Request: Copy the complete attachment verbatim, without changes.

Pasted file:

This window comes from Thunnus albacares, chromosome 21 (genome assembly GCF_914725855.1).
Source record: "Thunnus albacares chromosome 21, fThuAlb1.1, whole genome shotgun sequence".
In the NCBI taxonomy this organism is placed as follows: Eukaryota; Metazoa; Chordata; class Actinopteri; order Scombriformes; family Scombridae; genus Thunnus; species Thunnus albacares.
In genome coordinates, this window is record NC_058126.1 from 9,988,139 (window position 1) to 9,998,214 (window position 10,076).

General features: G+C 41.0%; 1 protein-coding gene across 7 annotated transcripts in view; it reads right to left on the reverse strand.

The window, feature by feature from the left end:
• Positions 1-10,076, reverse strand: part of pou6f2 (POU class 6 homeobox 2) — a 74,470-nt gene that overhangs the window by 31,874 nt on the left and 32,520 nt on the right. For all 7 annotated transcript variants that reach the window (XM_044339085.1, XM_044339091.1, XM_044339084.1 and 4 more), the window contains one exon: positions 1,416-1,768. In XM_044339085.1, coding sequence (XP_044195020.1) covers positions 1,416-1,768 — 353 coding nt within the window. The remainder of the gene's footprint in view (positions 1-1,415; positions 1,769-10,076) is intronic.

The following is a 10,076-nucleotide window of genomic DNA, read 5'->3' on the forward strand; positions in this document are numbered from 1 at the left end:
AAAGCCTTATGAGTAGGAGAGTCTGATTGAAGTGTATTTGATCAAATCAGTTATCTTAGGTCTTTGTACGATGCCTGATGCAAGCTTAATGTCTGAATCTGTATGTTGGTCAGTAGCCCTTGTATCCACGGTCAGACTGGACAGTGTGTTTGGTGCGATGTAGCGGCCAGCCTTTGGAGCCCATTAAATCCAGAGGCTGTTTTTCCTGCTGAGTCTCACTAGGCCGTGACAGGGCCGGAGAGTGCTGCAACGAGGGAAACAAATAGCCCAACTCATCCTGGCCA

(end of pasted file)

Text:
This window comes from Thunnus albacares, chromosome 21 (genome assembly GCF_914725855.1).
Source record: "Thunnus albacares chromosome 21, fThuAlb1.1, whole genome shotgun sequence".
In the NCBI taxonomy this organism is placed as follows: Eukaryota; Metazoa; Chordata; class Actinopteri; order Scombriformes; family Scombridae; genus Thunnus; species Thunnus albacares.
In genome coordinates, this window is record NC_058126.1 from 9,988,139 (window position 1) to 9,998,214 (window position 10,076).

General features: G+C 41.0%; 1 protein-coding gene across 7 annotated transcripts in view; it reads right to left on the reverse strand.

The window, feature by feature from the left end:
• Positions 1-10,076, reverse strand: part of pou6f2 (POU class 6 homeobox 2) — a 74,470-nt gene that overhangs the window by 31,874 nt on the left and 32,520 nt on the right. For all 7 annotated transcript variants that reach the window (XM_044339085.1, XM_044339091.1, XM_044339084.1 and 4 more), the window contains one exon: positions 1,416-1,768. In XM_044339085.1, coding sequence (XP_044195020.1) covers positions 1,416-1,768 — 353 coding nt within the window. The remainder of the gene's footprint in view (positions 1-1,415; positions 1,769-10,076) is intronic.

The following is a 10,076-nucleotide window of genomic DNA, read 5'->3' on the forward strand; positions in this document are numbered from 1 at the left end:
AAAGCCTTATGAGTAGGAGAGTCTGATTGAAGTGTATTTGATCAAATCAGTTATCTTAGGTCTTTGTACGATGCCTGATGCAAGCTTAATGTCTGAATCTGTATGTTGGTCAGTAGCCCTTGTATCCACGGTCAGACTGGACAGTGTGTTTGGTGCGATGTAGCGGCCAGCCTTTGGAGCCCATTAAATCCAGAGGCTGTTTTTCCTGCTGAGTCTCACTAGGCCGTGACAGGGCCGGAGAGTGCTGCAACGAGGGAAACAAATAGCCCAACTCATCCTGGCCA